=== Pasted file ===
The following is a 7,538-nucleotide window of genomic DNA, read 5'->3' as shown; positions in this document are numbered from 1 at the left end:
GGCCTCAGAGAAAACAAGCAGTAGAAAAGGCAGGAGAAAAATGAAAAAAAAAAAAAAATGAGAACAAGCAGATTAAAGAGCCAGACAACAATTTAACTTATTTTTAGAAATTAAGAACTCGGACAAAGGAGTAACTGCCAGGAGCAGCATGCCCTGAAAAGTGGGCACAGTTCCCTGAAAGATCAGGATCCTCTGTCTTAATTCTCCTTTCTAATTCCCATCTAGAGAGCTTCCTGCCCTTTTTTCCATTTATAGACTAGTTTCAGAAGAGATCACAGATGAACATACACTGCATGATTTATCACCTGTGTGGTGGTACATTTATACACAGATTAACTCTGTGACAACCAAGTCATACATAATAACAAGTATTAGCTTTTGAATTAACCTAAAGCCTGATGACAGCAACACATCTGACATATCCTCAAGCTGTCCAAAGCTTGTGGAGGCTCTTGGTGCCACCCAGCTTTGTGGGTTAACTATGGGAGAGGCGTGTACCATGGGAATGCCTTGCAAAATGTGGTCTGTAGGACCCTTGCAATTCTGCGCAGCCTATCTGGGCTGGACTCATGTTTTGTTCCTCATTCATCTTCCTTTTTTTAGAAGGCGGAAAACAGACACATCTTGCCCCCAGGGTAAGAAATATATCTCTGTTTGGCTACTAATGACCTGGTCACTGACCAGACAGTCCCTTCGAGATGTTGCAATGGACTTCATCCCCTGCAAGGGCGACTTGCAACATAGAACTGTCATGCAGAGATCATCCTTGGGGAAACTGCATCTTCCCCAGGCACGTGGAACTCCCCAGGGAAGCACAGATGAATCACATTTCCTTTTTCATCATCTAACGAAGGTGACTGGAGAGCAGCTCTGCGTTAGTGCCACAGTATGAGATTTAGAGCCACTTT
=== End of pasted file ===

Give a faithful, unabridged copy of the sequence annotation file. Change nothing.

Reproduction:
The following is a 7,538-nucleotide window of genomic DNA, read 5'->3' as shown; positions in this document are numbered from 1 at the left end:
GGCCTCAGAGAAAACAAGCAGTAGAAAAGGCAGGAGAAAAATGAAAAAAAAAAAAAAATGAGAACAAGCAGATTAAAGAGCCAGACAACAATTTAACTTATTTTTAGAAATTAAGAACTCGGACAAAGGAGTAACTGCCAGGAGCAGCATGCCCTGAAAAGTGGGCACAGTTCCCTGAAAGATCAGGATCCTCTGTCTTAATTCTCCTTTCTAATTCCCATCTAGAGAGCTTCCTGCCCTTTTTTCCATTTATAGACTAGTTTCAGAAGAGATCACAGATGAACATACACTGCATGATTTATCACCTGTGTGGTGGTACATTTATACACAGATTAACTCTGTGACAACCAAGTCATACATAATAACAAGTATTAGCTTTTGAATTAACCTAAAGCCTGATGACAGCAACACATCTGACATATCCTCAAGCTGTCCAAAGCTTGTGGAGGCTCTTGGTGCCACCCAGCTTTGTGGGTTAACTATGGGAGAGGCGTGTACCATGGGAATGCCTTGCAAAATGTGGTCTGTAGGACCCTTGCAATTCTGCGCAGCCTATCTGGGCTGGACTCATGTTTTGTTCCTCATTCATCTTCCTTTTTTTAGAAGGCGGAAAACAGACACATCTTGCCCCCAGGGTAAGAAATATATCTCTGTTTGGCTACTAATGACCTGGTCACTGACCAGACAGTCCCTTCGAGATGTTGCAATGGACTTCATCCCCTGCAAGGGCGACTTGCAACATAGAACTGTCATGCAGAGATCATCCTTGGGGAAACTGCATCTTCCCCAGGCACGTGGAACTCCCCAGGGAAGCACAGATGAATCACATTTCCTTTTTCATCATCTAACGAAGGTGACTGGAGAGCAGCTCTGCGTTAGTGCCACAGTATGAGATTTAGAGCCACTTT